The agencies are doing an excellent job and I am absolutely delighted to hear that the Opposition spokesman believes that the South East England RDA is doing a good job, as 41 of the Tory councillors--[Hon. Members: "He did not say that."] Well, I thought he said that. If he did not, I withdraw my remark. Presumably, he believes that RDAs are not doing a good job. That is fine; he will have a chance at the coming election, whenever it comes, to put his case for abolition. I am sure that many Tory councillors, including the leader in Kent and the leaders of a number of Tory authorities, support the proposal for a development agency and an assembly. They will have a choice and I think they will vote accordingly.

Mr. Norman: The Deputy Prime Minister seems to be totally out of touch, even with his own figures. Let me tell him the figure for administrative expenses, PR and marketing SEEDA itself--£630,000 last year. Furthermore, £50,000 is spent keeping employees in

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Brussels and a large sum also goes on lobbying there. The leader of Kent county council has specifically assured me, and has gone on the public record as saying, that he opposes the development agency and supports our policy to abolish it.

Is not the real truth that SEEDA is another example of an unwanted quango covering a region that nobody identifies with and spending money that would not otherwise be spent? Does not the Deputy Prime Minister agree that if it succeeds in achieving anything, it will attract businesses that would otherwise go to the north and the midlands, thereby extending the north-south divide? Is not this the real point: England would be better represented as one country with a coherent regional policy rather than by eight regions, all with their hands out for state subsidy?

Mr. Prescott: I fail to understand the logic of the hon. Gentleman's point. He is prepared to accept development agencies for Scotland and Wales, whatever the bureaucratic cost and whatever the difficulties in assisting with the differential between the north and south of Scotland and the English regions. Why can he accept development agencies for Scotland and Wales, but not for the English regions, where the populations are far higher and often in desperate need of economic assistance? The agencies have done an excellent job. In order to inform the House, and so that I can be better informed, will he comment on this statement by a Tory GLA Member:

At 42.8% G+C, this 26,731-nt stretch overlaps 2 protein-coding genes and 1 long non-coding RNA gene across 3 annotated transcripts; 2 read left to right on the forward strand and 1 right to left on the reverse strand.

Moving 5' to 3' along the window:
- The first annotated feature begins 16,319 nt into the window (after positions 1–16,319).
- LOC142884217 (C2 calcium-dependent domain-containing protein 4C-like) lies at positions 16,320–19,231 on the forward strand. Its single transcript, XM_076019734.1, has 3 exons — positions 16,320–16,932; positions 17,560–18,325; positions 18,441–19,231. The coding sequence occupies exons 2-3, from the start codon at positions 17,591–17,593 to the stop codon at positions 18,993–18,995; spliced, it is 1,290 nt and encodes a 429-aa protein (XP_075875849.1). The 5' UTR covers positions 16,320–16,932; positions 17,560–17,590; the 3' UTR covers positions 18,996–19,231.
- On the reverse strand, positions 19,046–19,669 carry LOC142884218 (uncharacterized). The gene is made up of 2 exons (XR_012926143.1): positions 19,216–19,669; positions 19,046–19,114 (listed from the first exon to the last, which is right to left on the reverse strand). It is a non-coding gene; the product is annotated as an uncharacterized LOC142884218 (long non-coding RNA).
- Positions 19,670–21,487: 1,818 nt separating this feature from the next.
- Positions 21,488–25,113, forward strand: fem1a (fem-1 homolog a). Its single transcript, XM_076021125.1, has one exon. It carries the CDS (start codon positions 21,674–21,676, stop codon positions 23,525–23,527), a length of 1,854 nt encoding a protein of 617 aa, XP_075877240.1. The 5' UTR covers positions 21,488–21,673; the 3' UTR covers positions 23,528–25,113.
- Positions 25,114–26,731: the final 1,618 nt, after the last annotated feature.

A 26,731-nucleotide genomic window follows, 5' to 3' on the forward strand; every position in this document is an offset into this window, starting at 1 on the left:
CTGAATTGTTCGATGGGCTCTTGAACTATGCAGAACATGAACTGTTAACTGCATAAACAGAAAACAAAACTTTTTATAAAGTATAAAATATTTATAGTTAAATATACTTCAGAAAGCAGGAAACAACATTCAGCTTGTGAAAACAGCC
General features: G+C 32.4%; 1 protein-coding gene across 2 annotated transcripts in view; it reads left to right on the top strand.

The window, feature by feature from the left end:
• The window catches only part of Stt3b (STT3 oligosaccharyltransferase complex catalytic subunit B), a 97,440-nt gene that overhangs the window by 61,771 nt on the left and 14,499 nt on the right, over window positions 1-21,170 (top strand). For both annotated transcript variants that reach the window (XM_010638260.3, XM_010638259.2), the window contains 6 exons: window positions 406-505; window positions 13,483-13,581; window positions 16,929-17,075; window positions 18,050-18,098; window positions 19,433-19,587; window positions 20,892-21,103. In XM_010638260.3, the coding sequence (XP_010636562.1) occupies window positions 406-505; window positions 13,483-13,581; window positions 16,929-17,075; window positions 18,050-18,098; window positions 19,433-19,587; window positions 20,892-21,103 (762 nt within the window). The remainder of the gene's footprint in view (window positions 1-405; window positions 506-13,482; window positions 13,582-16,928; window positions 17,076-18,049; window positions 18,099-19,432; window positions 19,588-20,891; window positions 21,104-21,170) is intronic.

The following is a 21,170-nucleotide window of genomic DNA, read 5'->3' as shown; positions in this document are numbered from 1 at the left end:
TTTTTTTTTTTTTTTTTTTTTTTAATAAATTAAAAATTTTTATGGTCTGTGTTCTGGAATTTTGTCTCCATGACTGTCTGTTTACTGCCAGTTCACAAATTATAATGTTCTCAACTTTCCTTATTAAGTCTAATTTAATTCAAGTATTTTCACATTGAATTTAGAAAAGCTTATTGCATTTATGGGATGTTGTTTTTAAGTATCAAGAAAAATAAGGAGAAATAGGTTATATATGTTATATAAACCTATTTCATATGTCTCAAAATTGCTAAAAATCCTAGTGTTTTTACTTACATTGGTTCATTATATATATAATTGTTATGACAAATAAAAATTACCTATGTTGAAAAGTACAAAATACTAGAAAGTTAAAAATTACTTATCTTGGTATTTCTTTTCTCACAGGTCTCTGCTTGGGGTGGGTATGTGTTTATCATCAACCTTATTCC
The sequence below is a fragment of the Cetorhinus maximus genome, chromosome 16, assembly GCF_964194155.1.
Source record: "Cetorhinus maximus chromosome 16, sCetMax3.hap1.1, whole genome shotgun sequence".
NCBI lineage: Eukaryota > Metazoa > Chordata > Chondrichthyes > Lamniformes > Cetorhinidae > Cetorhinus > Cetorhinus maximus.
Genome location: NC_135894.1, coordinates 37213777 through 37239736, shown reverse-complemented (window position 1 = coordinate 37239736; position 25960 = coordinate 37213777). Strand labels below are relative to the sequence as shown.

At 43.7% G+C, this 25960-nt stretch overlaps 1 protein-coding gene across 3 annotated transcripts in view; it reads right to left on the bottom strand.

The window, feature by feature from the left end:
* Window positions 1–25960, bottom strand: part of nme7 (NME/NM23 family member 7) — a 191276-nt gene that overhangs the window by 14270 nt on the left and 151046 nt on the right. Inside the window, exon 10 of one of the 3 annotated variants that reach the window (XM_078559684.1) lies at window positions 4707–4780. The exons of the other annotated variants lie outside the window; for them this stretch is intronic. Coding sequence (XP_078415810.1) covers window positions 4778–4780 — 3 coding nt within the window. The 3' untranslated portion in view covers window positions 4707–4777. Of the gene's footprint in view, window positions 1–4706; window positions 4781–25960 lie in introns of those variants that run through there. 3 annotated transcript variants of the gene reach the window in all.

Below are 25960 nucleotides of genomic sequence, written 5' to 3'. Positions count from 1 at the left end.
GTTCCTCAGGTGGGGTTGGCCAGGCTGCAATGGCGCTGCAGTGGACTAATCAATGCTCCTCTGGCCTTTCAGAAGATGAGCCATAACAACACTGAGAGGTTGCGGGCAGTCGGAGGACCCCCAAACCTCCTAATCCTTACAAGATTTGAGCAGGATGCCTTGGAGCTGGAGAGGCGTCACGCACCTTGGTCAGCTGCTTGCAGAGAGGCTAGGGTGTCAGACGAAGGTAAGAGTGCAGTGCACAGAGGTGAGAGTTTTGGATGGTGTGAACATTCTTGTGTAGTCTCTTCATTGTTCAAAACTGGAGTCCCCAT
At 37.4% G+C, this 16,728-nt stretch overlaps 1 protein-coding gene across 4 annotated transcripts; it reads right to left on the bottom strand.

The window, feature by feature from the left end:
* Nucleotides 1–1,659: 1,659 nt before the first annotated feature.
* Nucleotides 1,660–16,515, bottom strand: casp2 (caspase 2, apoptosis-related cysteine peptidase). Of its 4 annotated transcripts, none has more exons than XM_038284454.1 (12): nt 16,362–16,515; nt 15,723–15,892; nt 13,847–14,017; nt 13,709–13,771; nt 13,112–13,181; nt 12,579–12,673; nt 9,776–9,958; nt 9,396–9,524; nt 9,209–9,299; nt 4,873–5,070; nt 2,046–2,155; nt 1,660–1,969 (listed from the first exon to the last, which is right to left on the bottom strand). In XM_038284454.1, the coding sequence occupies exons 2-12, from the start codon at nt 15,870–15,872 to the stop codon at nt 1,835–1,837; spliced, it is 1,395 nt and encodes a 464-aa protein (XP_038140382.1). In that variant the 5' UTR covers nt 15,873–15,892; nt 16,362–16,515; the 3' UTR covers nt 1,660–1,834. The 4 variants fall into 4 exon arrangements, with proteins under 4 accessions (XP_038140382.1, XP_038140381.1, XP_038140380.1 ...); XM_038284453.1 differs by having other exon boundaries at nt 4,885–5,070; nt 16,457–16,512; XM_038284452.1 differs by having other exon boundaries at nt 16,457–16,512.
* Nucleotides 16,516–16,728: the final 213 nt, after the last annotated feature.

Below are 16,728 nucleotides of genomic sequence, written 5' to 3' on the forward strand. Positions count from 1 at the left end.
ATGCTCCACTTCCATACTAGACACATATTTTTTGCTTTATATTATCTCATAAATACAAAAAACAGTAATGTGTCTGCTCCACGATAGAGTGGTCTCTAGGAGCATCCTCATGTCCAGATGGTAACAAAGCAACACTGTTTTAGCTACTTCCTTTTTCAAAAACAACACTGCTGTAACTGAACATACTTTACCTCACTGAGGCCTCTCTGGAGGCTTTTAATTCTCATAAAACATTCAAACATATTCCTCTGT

Would the Tories keep the agency for London?

Mr. Barry Sheerman (Huddersfield): Does my right hon. Friend agree that Labour Members have supported RDAs from the very beginning? Like him, I am a Yorkshire and Humber Member, and he will agree that Yorkshire and Humber is the No. 1 region in the United Kingdom. We believe in the RDAs, for all the country, because they are good for investment, good for innovation, good for planning and good for the future.

Mr. Prescott: I absolutely agree with my hon. Friend. The Tories said that they would abolish the Scottish and Welsh development agencies and they put that in their manifesto, but when they came to power they found that they needed such agencies to help to change and develop the economies in all regions. I suspect that the same would happen on this occasion were they to be elected, but there is not much chance of that.